Iran is stopping mutual settlements in dollars with foreign countries and agreements on bilateral swap in new currencies will be signed in the near future, the Central Bank of Iran (CBI) has said.
“In trade exchanges with foreign countries, Iran uses other currencies, including Chinese yuan, euro, Turkish lira, Russian ruble and South Korean won,” Gholamali Kamyab, CBI deputy head, told the Tasnim state news agency.
He added that Iran is considering the possibility of signing bilateral monetary agreements with several countries on the use of other currencies.
Kamyab believes bilateral currency swap agreements will ease trade and economic transactions between Iran and other states.
Iran is not the first country to move away from the U.S. dollar. In 2014, Russia and China agreed on swaps and forwards in foreign currencies, a move aimed at reducing the influence of the U.S. dollar and foreign exchange risks.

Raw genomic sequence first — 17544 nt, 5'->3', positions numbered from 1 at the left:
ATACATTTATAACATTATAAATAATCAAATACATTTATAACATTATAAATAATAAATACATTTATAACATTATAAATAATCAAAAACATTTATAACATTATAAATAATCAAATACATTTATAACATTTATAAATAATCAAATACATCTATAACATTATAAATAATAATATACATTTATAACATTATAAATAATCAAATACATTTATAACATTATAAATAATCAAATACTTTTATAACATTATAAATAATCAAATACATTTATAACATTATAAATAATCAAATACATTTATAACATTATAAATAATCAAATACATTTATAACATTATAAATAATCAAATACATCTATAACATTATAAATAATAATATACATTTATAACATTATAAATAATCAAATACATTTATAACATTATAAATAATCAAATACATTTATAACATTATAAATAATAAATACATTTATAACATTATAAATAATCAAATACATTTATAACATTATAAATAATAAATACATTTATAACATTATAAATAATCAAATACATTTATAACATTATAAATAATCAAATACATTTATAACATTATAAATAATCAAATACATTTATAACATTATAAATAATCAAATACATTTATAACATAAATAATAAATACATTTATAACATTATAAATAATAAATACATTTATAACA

Experts believe the establishment of the BRICS Bank was also a major step towards de-dollarization and reducing Western dominance in the global financial system.
The move was made to increase international competition and activate trade and investment cooperation on the world stage.
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